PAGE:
One of the remarkable observations of COVID-19 lockdowns was just how much quieter our neighbourhoods became without all the cars.
We could hear the children playing in the streets, and the birds chirping in the trees.
What also became more noticeable in that quieter background was that a significant number of cars, motor bikes and trucks were actually very noisy.
And that these same vehicle were also often driving at higher speeds.
As the data came in from around the world it emerged that drivers were taking advantage of the sparsely trafficked streets to speed, and to crash. There were even more street racing offences recorded.
It turns out there is a link: speed, noisy exhausts and putting lives at risk on the road are all passengers in the same wrecked car.
And now authorities are seeking to put the brakes on—by making cars quieter. A hoon in a quiet car is apparently less of a hoon.
New York State—which endured an epidemic of street racing during COVID—has figured it can fix the problem of speeding by enforcing the quiet.
It has recently massively increased the fine for loud exhaust from US$150 to US$1000, the biggest in the US by 50 per cent.
Car mufflers and exhaust systems must not exceed 60 decibels.
And in a critically important move, car dealers and motor vehicle workshops caught installing excessively loud exhaust systems or mufflers to vehicles can have their licence revoked.
New York City is also considering following Paris in installing noise cameras around the city— devices that detect a noisy exhaust and then photograph the number plate and issue an infringement notice.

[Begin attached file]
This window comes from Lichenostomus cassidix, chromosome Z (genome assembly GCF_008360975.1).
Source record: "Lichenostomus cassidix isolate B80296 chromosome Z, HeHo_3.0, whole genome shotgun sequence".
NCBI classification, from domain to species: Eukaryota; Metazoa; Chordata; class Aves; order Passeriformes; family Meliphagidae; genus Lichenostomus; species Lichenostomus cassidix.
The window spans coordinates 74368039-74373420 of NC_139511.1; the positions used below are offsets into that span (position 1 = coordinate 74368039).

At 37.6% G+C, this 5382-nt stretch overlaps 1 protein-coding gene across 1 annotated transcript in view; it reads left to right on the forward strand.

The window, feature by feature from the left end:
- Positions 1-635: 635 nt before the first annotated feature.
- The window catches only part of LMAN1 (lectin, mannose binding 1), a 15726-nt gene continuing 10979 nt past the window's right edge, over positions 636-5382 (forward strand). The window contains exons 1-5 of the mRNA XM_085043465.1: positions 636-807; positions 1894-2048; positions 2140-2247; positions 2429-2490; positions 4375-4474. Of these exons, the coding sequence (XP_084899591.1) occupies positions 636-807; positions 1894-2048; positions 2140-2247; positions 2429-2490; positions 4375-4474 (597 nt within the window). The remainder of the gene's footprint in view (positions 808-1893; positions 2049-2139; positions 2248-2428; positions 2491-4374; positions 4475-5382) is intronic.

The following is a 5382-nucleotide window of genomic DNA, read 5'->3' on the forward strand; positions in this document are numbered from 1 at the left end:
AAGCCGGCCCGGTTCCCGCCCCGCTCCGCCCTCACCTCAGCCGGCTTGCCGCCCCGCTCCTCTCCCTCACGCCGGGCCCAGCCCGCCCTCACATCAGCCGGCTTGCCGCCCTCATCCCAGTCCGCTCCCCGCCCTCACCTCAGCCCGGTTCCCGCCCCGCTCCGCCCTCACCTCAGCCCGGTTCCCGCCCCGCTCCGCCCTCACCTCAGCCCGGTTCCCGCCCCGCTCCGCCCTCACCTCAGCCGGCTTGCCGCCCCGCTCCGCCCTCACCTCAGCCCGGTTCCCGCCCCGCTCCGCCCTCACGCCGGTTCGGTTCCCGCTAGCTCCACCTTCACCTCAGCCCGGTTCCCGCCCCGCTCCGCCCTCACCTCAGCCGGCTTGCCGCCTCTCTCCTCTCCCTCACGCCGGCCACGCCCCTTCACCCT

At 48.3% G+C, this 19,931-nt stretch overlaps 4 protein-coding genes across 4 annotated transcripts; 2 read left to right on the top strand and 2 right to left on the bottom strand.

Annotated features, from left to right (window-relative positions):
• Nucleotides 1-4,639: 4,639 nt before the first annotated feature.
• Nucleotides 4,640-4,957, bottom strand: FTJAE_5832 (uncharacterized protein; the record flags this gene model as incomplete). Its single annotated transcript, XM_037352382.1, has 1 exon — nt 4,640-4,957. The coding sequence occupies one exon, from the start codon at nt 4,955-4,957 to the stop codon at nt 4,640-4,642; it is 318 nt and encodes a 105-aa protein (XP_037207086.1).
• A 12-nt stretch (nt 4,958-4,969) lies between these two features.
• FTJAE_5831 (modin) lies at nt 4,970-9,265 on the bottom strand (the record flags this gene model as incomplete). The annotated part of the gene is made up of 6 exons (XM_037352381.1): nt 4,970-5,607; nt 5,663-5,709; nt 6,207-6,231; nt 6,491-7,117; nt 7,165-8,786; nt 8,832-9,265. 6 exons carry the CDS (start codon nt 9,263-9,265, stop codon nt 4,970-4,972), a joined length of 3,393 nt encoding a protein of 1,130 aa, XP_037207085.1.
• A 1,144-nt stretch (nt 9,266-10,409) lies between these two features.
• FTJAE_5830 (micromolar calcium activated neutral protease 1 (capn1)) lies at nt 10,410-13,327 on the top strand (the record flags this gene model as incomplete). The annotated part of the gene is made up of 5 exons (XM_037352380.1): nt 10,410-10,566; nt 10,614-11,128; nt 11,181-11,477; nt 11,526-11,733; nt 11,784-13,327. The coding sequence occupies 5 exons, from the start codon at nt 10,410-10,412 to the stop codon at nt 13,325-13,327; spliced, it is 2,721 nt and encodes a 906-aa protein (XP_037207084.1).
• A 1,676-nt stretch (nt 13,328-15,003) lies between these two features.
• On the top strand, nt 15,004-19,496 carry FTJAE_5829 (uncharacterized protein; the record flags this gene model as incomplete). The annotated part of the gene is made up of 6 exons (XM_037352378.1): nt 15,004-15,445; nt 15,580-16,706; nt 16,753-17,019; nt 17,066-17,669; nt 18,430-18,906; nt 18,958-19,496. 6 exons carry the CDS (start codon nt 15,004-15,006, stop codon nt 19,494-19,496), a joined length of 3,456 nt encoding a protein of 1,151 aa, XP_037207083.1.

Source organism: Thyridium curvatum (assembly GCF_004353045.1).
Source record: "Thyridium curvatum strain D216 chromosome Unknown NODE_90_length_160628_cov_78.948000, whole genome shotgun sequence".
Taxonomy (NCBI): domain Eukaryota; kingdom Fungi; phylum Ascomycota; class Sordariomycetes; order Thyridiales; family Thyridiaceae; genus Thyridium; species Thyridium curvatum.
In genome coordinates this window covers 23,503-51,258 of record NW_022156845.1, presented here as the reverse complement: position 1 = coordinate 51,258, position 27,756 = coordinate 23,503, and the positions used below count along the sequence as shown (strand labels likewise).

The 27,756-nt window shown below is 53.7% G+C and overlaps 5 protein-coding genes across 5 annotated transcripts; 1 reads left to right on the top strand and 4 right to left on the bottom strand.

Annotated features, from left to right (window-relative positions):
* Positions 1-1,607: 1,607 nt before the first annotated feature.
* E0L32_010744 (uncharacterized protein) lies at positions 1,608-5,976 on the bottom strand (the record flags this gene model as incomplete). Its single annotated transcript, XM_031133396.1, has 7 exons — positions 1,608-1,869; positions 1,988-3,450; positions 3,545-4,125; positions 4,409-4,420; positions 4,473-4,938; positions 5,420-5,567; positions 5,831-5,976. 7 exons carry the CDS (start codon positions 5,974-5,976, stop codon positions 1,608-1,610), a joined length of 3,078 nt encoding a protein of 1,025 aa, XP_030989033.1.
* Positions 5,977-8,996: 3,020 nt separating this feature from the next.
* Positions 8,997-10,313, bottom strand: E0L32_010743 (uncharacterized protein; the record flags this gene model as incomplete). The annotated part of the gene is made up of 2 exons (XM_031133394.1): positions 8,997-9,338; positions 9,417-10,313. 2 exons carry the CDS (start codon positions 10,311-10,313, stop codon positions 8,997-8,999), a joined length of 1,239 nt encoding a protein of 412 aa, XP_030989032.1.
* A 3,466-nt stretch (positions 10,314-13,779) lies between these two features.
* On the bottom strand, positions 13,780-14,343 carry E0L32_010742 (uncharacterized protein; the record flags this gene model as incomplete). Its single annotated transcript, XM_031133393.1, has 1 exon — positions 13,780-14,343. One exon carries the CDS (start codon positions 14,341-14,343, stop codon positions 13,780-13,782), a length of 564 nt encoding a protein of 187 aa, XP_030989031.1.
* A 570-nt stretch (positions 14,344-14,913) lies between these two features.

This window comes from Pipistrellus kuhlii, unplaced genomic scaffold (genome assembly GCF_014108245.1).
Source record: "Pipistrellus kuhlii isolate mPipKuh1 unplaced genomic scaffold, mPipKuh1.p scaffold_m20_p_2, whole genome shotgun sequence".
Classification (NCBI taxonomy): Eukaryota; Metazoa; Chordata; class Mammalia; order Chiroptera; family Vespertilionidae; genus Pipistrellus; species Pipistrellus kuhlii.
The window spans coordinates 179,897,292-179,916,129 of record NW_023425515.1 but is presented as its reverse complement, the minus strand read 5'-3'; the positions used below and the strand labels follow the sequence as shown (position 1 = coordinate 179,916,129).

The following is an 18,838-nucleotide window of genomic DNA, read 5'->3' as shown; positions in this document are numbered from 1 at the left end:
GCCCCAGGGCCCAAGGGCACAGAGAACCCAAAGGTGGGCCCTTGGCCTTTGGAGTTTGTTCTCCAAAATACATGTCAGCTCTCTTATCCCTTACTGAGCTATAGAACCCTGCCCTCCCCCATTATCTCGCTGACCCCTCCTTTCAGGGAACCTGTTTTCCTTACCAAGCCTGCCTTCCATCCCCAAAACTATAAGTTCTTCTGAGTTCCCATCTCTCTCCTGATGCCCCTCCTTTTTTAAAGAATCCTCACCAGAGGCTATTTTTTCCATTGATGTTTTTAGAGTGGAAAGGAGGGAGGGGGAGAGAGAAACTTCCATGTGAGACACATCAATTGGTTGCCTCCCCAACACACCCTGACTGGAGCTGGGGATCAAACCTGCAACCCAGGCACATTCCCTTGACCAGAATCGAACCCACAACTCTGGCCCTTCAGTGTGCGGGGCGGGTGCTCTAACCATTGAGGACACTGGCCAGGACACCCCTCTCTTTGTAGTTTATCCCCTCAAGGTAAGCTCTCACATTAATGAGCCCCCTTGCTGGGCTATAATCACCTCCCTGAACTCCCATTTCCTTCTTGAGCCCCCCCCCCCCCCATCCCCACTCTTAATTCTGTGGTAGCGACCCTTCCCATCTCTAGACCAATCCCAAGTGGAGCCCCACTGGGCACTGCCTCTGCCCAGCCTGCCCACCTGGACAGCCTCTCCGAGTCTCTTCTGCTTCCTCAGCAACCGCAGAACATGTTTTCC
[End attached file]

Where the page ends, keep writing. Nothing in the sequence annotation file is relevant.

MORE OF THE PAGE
All Australian motor vehicles are required to meet noise emission standards, yet clearly many are far from it.
Presumably, these vehicles have been modified to make them deliberately non-compliant.
State governments are clearly aware of the problems of excessive noise, especially on health, with good evidence now available that vehicle noise is associated with health and social problems such as high blood pressure, and poorer reading comprehension and attention in children.
And now we have the link between vehicle noise, speed and risky behaviours that are especially concerning for people riding bikes.
State environmental authorities and police say they welcome reports of noisy vehicles along with registration and make and model details.
Large trucks however are responsibility of the Federal Government.
This article was made possible by the support of Bicycle Network's members who enable us to make bike riding better in Australia.